Although we usually venture far and wide during the winter, in the summer we stay near and close, visiting all of Vancouver’s many festivals.
I have my favourites, ones that we keep going back too, but this year there were a couple of new ones courtesy of Canada150+, Canada’s 150th birthday celebration.
So, some old favourites for July: the last day of the International Coastal Jazz Festival at David Lam Park, Khatsahlano!, a contemporary music festival on Fourth Avenue and the Carnaval del Sol at Concord Pacific Place. All of these events are free and fantastic for their live performances.
I want to do a special shout out for MNGWA at the Carnaval del Sol – we first saw this amazing band at the Harmony Arts Festival in West Vancouver (August) and have been on the look out for any performances ever since. This is Colombian cumbia with a Vancouver twist – you must listen to MNGWA’s ‘La Rumba de Kingsway’ on YouTube, their tribute to the low-rent street that cuts diagonally through the city.
Then for something different we went to our first Women’s Roller Derby game to see our friend being turned into a ferocious Roller Girl. There are several locations to watch this tough sport, and more info can be found at https://www.rollergirl.ca/rollerskaters/terminal-city-rollergirls.html. One of my dearest friends!Then there were a couple of special events that weren’t particularly well advertised – I only found out when I heard amazing music wafting across the water and looked it up. It was the Gypsy Kumbia Orchestra, all over the map musically, part of Cap sur le Pacifique (Canada goes Pacific) on Granville Island. The program continued the next day with a free screening of ‘Un barrage contre le Pacifique’ at 1:00, finishing with free concerts by a variety of Caribbean/Hispanic groups. Of course, one of the best parts of any Francophone festival is the fantastical costumes, in this case the stilt walkers – it’s no surprise to me that Cirque de Soleil started in Quebec.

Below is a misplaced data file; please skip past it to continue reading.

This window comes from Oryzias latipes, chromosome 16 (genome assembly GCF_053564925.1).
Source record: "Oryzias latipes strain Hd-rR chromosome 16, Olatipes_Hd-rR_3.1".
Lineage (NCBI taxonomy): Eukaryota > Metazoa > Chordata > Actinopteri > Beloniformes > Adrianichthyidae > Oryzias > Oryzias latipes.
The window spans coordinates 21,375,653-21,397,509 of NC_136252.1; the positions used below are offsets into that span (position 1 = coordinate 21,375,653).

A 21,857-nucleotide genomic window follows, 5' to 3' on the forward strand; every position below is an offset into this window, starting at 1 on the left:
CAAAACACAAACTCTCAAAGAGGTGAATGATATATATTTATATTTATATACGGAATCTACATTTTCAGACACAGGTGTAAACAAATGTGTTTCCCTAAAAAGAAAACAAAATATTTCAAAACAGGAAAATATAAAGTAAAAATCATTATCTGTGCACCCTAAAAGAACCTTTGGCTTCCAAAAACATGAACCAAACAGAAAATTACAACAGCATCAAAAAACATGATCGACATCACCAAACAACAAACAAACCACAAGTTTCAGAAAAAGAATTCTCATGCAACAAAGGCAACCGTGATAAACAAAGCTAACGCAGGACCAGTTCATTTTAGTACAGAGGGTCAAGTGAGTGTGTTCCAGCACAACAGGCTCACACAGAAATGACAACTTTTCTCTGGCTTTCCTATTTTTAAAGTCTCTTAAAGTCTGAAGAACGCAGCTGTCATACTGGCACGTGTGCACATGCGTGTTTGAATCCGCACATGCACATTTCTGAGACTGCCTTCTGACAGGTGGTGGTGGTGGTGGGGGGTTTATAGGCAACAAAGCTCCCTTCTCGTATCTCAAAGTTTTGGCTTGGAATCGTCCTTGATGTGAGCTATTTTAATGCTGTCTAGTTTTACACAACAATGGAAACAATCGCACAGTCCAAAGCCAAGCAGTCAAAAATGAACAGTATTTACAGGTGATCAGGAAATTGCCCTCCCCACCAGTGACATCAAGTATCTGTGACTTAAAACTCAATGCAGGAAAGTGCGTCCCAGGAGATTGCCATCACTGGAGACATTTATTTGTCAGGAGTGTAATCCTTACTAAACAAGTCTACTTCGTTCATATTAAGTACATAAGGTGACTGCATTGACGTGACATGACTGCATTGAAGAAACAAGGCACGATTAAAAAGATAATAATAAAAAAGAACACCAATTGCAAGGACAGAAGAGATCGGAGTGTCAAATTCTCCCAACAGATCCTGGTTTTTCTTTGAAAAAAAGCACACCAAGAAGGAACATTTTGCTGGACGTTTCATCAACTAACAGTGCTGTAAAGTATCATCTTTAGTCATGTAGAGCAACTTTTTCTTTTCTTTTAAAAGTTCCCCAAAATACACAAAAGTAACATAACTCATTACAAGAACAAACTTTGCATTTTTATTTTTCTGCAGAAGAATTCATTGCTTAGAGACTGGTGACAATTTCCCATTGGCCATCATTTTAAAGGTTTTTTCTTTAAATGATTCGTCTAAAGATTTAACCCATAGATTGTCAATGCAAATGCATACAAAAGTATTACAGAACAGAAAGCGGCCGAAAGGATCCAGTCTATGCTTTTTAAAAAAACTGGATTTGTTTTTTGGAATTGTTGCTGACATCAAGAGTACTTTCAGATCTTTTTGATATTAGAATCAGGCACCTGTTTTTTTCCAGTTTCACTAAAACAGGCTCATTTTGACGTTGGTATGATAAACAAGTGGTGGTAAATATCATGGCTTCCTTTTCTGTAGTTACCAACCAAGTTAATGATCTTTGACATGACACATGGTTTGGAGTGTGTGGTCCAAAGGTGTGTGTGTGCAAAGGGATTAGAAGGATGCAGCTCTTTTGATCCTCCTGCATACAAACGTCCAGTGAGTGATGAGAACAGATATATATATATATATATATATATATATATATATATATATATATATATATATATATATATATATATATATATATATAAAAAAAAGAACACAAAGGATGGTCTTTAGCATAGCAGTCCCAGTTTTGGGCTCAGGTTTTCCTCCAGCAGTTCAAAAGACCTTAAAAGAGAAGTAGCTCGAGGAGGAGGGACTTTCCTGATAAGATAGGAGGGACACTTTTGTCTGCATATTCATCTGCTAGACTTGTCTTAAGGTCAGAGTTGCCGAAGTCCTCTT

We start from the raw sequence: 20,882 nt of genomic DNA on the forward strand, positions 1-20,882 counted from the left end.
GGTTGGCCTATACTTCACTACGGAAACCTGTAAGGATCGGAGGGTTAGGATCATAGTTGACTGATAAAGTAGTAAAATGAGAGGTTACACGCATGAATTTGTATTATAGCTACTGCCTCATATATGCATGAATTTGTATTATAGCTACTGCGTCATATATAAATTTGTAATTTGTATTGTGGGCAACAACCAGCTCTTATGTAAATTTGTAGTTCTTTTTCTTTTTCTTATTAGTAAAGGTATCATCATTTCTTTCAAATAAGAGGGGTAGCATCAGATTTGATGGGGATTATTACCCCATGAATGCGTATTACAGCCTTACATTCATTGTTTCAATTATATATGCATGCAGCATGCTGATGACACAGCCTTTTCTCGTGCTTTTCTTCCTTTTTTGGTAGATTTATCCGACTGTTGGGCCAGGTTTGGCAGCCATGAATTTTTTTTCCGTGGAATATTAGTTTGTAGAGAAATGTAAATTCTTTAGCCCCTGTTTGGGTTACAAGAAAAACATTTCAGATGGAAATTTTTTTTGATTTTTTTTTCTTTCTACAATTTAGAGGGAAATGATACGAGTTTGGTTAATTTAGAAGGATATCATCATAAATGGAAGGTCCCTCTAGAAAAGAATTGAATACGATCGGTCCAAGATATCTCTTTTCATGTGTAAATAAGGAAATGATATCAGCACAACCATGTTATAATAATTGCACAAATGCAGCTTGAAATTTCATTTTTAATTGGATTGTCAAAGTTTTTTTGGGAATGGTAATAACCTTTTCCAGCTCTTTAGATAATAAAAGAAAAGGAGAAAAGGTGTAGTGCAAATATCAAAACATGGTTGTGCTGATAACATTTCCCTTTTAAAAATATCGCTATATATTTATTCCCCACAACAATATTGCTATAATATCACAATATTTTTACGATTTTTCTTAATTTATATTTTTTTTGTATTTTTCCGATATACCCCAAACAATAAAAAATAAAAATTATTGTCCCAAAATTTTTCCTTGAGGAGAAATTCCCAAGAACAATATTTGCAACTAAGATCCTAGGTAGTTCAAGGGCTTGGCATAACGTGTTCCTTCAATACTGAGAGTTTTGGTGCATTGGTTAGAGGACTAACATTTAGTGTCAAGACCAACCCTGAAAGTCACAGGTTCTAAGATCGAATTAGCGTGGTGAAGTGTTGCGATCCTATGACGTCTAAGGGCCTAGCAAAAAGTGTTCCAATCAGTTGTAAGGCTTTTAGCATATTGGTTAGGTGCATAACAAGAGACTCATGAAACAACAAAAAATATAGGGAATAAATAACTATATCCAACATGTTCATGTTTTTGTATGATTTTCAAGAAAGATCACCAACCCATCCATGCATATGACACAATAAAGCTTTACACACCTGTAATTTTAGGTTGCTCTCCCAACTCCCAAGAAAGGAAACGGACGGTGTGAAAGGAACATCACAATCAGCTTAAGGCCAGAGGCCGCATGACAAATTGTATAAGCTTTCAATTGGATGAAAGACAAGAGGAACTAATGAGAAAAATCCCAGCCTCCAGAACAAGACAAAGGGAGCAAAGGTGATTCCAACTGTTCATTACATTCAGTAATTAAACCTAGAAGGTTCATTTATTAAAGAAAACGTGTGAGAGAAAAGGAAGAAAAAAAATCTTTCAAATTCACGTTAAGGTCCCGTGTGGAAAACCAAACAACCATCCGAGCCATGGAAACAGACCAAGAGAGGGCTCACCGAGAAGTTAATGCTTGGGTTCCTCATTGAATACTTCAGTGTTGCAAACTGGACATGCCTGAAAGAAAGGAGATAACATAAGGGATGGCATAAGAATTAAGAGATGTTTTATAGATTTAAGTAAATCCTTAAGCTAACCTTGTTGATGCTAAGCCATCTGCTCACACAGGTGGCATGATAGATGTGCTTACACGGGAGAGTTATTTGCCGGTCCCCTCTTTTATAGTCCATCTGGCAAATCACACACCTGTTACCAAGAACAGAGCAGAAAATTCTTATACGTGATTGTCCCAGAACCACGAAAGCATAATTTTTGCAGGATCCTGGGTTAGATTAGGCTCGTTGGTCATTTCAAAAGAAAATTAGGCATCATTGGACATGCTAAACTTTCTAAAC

The Francophone festival continued on Sunday but in the process of looking it up I discovered another festival called The Drum is Calling, an indigenous festival being held downtown for the week. I wasn’t sure what to expect but there seemed to be some sort of event at the Central Library. When I entered it was to the pounding of drums and sight of dancers suspended from the library ceiling. It was called the Dance of the Thunderbird, accompanied by drums and traditional dancing on the floor, an amazing spectacle.There were more events down aways on the festival grounds and although I wandered around a bit I felt that one amazing event per day was quite enough so I went home, deciding to come back the next night for the Day of the Matriarch.
The last artist of the evening was Tanya Tagaq, a Inuit woman with a sweet demeanour and voice. She hesitantly described her work as contemporary. And improvisational. The piece we would hear would only happen in this place and time, and never happen again. She then described throat-singing, an Inuit tradition, usually performed as a conversation between two women. But this would be only her, accompanied by a violin player and a drummer.
The performance started and it was as if she was possessed; strange sounds emitting from the stage, so strange I asked my friend who was familiar with her work, “Is that her? or the instruments?”
“That’s her, have you never heard throat-singing before? It sounds like demons.”
Yes. Demons. And rutting bison, and wolves, and murdered indigenous women.
There were no breaks, just one continuous song that went on for an hour without stopping and when it was over there was a stunned silence followed by people rising to their feet and murmurs.
If you have never heard throat-singing before it is an amazing experience and if you ever have the chance to see a performance by her by all means go – it is an experience of northern Canada unlike any other.
Another old favourite in Vancouver is the fireworks competition which currently goes on three nights: the last Saturday in July, the next Wednesday and the Saturday after which coincides with the BC Day long weekend. Here’s Japan’s 2017 Celebration of Light fireworks lighting up the sky over English Bay.Of course there are even more amazing things going on. While walking along the Sea Wall one evening I caught a glimpse of strange coloured lights playing on the other side of the bridge. So I have just looked that up and it turns out it’s called Uninterrupted, Salmon Return to False Creek, a cinematic public artwork projected onto concrete Cambie Bridge. There’s more info here: http://uninterrupted.ca and it may be the amazing thing I do tonight. And it’s still only July! More of Ailsa’s Travel Theme: Near.